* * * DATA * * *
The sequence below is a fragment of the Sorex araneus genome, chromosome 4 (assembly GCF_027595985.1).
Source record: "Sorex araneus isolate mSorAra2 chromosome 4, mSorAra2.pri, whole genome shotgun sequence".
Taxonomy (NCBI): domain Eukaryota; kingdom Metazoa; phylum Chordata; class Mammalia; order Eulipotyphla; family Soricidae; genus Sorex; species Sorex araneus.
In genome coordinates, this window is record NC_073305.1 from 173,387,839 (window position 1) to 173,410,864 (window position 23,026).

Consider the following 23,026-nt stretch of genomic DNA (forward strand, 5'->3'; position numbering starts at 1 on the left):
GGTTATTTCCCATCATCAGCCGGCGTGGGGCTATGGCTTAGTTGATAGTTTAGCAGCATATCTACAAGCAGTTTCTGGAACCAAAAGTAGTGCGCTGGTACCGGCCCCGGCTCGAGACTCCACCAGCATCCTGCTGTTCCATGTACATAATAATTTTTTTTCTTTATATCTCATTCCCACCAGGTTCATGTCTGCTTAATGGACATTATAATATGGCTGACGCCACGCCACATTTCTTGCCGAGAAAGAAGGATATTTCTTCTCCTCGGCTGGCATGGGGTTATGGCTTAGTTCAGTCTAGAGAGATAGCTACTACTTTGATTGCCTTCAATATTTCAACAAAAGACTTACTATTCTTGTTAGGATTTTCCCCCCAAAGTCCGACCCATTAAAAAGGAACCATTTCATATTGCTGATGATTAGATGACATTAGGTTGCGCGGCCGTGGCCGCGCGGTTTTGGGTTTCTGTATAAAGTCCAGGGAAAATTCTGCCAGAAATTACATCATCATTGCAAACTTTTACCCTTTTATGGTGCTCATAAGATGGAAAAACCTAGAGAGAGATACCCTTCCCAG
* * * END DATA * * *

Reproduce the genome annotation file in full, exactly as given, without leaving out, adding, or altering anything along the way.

The sequence below is a fragment of the Sorex araneus genome, chromosome 4 (assembly GCF_027595985.1).
Source record: "Sorex araneus isolate mSorAra2 chromosome 4, mSorAra2.pri, whole genome shotgun sequence".
Taxonomy (NCBI): domain Eukaryota; kingdom Metazoa; phylum Chordata; class Mammalia; order Eulipotyphla; family Soricidae; genus Sorex; species Sorex araneus.
In genome coordinates, this window is record NC_073305.1 from 173,387,839 (window position 1) to 173,410,864 (window position 23,026).

Consider the following 23,026-nt stretch of genomic DNA (forward strand, 5'->3'; position numbering starts at 1 on the left):
GGTTATTTCCCATCATCAGCCGGCGTGGGGCTATGGCTTAGTTGATAGTTTAGCAGCATATCTACAAGCAGTTTCTGGAACCAAAAGTAGTGCGCTGGTACCGGCCCCGGCTCGAGACTCCACCAGCATCCTGCTGTTCCATGTACATAATAATTTTTTTTCTTTATATCTCATTCCCACCAGGTTCATGTCTGCTTAATGGACATTATAATATGGCTGACGCCACGCCACATTTCTTGCCGAGAAAGAAGGATATTTCTTCTCCTCGGCTGGCATGGGGTTATGGCTTAGTTCAGTCTAGAGAGATAGCTACTACTTTGATTGCCTTCAATATTTCAACAAAAGACTTACTATTCTTGTTAGGATTTTCCCCCCAAAGTCCGACCCATTAAAAAGGAACCATTTCATATTGCTGATGATTAGATGACATTAGGTTGCGCGGCCGTGGCCGCGCGGTTTTGGGTTTCTGTATAAAGTCCAGGGAAAATTCTGCCAGAAATTACATCATCATTGCAAACTTTTACCCTTTTATGGTGCTCATAAGATGGAAAAACCTAGAGAGAGATACCCTTCCCAG